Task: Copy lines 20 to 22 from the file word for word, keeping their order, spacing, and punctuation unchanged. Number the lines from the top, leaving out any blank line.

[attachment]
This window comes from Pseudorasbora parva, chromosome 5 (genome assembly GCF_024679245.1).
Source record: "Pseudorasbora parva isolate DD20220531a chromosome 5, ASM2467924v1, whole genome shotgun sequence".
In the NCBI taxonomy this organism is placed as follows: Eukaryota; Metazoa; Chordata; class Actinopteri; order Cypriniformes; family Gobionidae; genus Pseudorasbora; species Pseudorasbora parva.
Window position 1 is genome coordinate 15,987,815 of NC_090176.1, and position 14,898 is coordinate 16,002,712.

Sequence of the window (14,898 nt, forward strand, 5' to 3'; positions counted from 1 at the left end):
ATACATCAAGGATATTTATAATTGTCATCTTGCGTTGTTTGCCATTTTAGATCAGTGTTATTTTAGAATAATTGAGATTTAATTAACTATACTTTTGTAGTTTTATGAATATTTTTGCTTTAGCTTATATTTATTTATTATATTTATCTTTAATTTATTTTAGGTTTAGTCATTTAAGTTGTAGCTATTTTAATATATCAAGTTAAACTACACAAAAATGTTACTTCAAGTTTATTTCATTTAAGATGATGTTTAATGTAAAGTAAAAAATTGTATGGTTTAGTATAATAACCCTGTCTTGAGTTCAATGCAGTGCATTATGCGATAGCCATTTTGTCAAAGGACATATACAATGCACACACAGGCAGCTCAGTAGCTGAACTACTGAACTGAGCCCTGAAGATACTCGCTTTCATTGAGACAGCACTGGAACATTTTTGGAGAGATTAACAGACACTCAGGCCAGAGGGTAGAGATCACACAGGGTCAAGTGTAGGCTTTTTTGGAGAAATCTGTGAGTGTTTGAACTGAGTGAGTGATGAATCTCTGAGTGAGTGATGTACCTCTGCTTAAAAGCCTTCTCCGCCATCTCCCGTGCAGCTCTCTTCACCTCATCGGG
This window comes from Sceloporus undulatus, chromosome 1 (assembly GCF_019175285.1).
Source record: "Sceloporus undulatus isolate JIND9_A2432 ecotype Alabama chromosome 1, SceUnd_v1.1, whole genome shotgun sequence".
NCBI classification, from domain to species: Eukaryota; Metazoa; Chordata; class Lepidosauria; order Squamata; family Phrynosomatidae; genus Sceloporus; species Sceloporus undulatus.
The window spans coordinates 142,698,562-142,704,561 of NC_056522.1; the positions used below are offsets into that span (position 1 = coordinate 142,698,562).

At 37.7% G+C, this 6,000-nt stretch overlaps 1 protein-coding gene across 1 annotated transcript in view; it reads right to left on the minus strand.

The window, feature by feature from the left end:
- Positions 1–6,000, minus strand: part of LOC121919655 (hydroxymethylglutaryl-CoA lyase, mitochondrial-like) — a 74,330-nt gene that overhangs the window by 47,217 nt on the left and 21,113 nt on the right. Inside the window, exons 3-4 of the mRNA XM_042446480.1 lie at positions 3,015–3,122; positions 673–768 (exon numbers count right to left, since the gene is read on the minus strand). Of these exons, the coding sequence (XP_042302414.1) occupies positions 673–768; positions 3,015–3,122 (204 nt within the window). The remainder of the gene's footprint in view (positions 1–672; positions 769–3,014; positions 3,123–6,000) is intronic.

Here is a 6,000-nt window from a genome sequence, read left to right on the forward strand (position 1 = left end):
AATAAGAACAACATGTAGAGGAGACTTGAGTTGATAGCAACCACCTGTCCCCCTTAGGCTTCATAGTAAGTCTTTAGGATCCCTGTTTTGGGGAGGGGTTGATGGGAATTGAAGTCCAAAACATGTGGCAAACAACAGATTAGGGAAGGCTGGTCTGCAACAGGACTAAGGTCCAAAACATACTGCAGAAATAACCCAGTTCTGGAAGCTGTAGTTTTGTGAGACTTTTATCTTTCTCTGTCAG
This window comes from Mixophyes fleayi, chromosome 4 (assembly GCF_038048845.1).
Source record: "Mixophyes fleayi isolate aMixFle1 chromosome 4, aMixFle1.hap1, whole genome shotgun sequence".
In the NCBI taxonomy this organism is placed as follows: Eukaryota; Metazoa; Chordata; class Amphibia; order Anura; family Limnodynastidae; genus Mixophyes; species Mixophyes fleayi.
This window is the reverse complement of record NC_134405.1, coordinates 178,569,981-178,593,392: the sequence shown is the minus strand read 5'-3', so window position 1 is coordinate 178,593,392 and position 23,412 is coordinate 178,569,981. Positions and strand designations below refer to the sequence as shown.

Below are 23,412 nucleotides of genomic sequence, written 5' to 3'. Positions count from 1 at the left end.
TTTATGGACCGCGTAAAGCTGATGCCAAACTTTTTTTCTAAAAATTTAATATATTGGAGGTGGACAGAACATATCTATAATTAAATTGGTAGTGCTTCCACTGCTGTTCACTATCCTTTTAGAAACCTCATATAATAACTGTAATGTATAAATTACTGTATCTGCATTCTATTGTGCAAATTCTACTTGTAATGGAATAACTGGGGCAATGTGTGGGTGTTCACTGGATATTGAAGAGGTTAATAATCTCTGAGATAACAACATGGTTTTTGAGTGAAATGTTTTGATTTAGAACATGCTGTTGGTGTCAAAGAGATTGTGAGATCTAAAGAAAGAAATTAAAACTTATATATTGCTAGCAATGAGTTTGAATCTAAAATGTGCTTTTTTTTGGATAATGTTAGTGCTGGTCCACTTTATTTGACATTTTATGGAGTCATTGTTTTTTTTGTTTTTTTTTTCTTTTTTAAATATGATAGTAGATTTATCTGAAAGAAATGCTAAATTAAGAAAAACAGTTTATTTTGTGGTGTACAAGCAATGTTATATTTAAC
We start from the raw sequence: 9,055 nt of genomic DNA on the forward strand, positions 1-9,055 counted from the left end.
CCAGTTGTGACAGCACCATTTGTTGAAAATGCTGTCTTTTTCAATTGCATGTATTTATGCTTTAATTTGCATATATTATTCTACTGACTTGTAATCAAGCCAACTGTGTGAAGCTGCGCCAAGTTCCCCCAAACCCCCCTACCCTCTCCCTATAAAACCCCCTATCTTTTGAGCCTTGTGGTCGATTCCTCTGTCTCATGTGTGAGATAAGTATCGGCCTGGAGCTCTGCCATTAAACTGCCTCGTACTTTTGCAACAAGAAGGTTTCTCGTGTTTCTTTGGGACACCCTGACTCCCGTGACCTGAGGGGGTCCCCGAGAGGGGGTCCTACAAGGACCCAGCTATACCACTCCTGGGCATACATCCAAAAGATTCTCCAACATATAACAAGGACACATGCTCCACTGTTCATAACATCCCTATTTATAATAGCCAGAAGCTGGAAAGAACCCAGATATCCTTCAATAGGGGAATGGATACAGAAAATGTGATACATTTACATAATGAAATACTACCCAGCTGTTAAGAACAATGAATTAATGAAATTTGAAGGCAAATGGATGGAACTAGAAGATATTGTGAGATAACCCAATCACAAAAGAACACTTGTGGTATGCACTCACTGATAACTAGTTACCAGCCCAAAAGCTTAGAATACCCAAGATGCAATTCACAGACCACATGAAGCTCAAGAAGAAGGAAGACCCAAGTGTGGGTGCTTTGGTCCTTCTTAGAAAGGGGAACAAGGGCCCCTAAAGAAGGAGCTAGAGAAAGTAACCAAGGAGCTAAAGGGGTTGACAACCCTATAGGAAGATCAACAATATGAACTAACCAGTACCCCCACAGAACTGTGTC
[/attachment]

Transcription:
Below are 23,412 nucleotides of genomic sequence, written 5' to 3'. Positions count from 1 at the left end.
TTTATGGACCGCGTAAAGCTGATGCCAAACTTTTTTTCTAAAAATTTAATATATTGGAGGTGGACAGAACATATCTATAATTAAATTGGTAGTGCTTCCACTGCTGTTCACTATCCTTTTAGAAACCTCATATAATAACTGTAATGTATAAATTACTGTATCTGCATTCTATTGTGCAAATTCTACTTGTAATGGAATAACTGGGGCAATGTGTGGGTGTTCACTGGATATTGAAGAGGTTAATAATCTCTGAGATAACAACATGGTTTTTGAGTGAAATGTTTTGATTTAGAACATGCTGTTGGTGTCAAAGAGATTGTGAGATCTAAAGAAAGAAATTAAAACTTATATATTGCTAGCAATGAGTTTGAATCTAAAATGTGCTTTTTTTTGGATAATGTTAGTGCTGGTCCACTTTATTTGACATTTTATGGAGTCATTGTTTTTTTTGTTTTTTTTTTCTTTTTTAAATATGATAGTAGATTTATCTGAAAGAAATGCTAAATTAAGAAAAACAGTTTATTTTGTGGTGTACAAGCAATGTTATATTTAAC
We start from the raw sequence: 9,055 nt of genomic DNA on the forward strand, positions 1-9,055 counted from the left end.